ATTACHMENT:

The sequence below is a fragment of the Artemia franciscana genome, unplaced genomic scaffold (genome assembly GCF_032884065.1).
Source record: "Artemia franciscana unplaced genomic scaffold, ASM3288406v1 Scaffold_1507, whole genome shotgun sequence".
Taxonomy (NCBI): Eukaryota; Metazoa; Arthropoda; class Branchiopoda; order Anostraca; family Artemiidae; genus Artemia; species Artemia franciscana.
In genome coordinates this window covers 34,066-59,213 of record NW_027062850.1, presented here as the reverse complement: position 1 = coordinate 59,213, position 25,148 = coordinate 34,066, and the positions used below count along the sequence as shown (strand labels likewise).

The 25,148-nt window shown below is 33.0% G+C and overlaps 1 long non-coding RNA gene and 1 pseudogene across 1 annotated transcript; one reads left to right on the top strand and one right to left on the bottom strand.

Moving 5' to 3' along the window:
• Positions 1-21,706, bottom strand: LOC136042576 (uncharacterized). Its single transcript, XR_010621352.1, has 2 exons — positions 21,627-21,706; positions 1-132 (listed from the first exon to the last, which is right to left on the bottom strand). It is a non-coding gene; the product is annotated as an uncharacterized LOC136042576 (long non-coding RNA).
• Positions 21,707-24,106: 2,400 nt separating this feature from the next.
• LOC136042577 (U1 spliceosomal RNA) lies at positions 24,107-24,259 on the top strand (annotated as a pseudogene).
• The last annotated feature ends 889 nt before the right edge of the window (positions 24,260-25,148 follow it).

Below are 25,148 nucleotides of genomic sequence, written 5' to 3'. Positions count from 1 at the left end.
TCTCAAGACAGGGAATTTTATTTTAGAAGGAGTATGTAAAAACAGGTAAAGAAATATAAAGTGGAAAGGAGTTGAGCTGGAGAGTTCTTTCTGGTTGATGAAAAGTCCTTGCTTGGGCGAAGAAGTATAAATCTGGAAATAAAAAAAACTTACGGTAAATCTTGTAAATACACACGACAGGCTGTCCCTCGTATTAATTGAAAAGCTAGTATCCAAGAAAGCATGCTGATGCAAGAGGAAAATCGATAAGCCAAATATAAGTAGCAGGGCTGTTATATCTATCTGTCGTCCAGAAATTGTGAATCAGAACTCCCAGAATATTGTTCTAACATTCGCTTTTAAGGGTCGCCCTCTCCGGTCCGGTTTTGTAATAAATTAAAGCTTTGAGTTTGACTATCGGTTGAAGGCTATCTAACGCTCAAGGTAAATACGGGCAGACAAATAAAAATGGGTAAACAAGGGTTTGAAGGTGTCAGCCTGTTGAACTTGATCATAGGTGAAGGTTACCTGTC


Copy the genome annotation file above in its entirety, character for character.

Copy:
The sequence below is a fragment of the Artemia franciscana genome, unplaced genomic scaffold (genome assembly GCF_032884065.1).
Source record: "Artemia franciscana unplaced genomic scaffold, ASM3288406v1 Scaffold_1507, whole genome shotgun sequence".
Taxonomy (NCBI): Eukaryota; Metazoa; Arthropoda; class Branchiopoda; order Anostraca; family Artemiidae; genus Artemia; species Artemia franciscana.
In genome coordinates this window covers 34,066-59,213 of record NW_027062850.1, presented here as the reverse complement: position 1 = coordinate 59,213, position 25,148 = coordinate 34,066, and the positions used below count along the sequence as shown (strand labels likewise).

The 25,148-nt window shown below is 33.0% G+C and overlaps 1 long non-coding RNA gene and 1 pseudogene across 1 annotated transcript; one reads left to right on the top strand and one right to left on the bottom strand.

Moving 5' to 3' along the window:
• Positions 1-21,706, bottom strand: LOC136042576 (uncharacterized). Its single transcript, XR_010621352.1, has 2 exons — positions 21,627-21,706; positions 1-132 (listed from the first exon to the last, which is right to left on the bottom strand). It is a non-coding gene; the product is annotated as an uncharacterized LOC136042576 (long non-coding RNA).
• Positions 21,707-24,106: 2,400 nt separating this feature from the next.
• LOC136042577 (U1 spliceosomal RNA) lies at positions 24,107-24,259 on the top strand (annotated as a pseudogene).
• The last annotated feature ends 889 nt before the right edge of the window (positions 24,260-25,148 follow it).

Below are 25,148 nucleotides of genomic sequence, written 5' to 3'. Positions count from 1 at the left end.
TCTCAAGACAGGGAATTTTATTTTAGAAGGAGTATGTAAAAACAGGTAAAGAAATATAAAGTGGAAAGGAGTTGAGCTGGAGAGTTCTTTCTGGTTGATGAAAAGTCCTTGCTTGGGCGAAGAAGTATAAATCTGGAAATAAAAAAAACTTACGGTAAATCTTGTAAATACACACGACAGGCTGTCCCTCGTATTAATTGAAAAGCTAGTATCCAAGAAAGCATGCTGATGCAAGAGGAAAATCGATAAGCCAAATATAAGTAGCAGGGCTGTTATATCTATCTGTCGTCCAGAAATTGTGAATCAGAACTCCCAGAATATTGTTCTAACATTCGCTTTTAAGGGTCGCCCTCTCCGGTCCGGTTTTGTAATAAATTAAAGCTTTGAGTTTGACTATCGGTTGAAGGCTATCTAACGCTCAAGGTAAATACGGGCAGACAAATAAAAATGGGTAAACAAGGGTTTGAAGGTGTCAGCCTGTTGAACTTGATCATAGGTGAAGGTTACCTGTC